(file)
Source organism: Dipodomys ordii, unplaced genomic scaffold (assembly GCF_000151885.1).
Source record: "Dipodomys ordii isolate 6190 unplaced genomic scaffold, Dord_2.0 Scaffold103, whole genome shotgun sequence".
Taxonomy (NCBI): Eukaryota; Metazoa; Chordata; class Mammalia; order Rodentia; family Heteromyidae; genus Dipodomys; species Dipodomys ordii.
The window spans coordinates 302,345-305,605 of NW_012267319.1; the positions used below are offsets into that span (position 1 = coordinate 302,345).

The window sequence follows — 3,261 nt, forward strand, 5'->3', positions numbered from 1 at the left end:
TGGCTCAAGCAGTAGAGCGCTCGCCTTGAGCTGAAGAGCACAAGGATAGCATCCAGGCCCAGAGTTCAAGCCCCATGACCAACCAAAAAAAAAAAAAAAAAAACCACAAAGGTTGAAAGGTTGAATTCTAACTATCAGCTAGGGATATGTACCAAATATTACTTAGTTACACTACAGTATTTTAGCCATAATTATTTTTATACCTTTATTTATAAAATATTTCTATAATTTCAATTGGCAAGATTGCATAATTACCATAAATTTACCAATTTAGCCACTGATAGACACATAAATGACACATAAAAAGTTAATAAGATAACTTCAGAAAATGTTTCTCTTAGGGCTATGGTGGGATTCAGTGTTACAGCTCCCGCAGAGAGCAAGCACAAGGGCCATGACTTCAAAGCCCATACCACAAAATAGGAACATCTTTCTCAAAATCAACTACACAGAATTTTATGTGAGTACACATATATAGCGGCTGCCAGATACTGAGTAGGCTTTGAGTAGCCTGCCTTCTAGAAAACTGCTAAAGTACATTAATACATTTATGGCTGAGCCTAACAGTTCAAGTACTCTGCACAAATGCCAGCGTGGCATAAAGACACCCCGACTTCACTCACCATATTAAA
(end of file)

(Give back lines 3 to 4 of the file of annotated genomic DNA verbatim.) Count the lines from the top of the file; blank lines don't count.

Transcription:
Taxonomy (NCBI): Eukaryota; Metazoa; Chordata; class Mammalia; order Rodentia; family Heteromyidae; genus Dipodomys; species Dipodomys ordii.
The window spans coordinates 302,345-305,605 of NW_012267319.1; the positions used below are offsets into that span (position 1 = coordinate 302,345).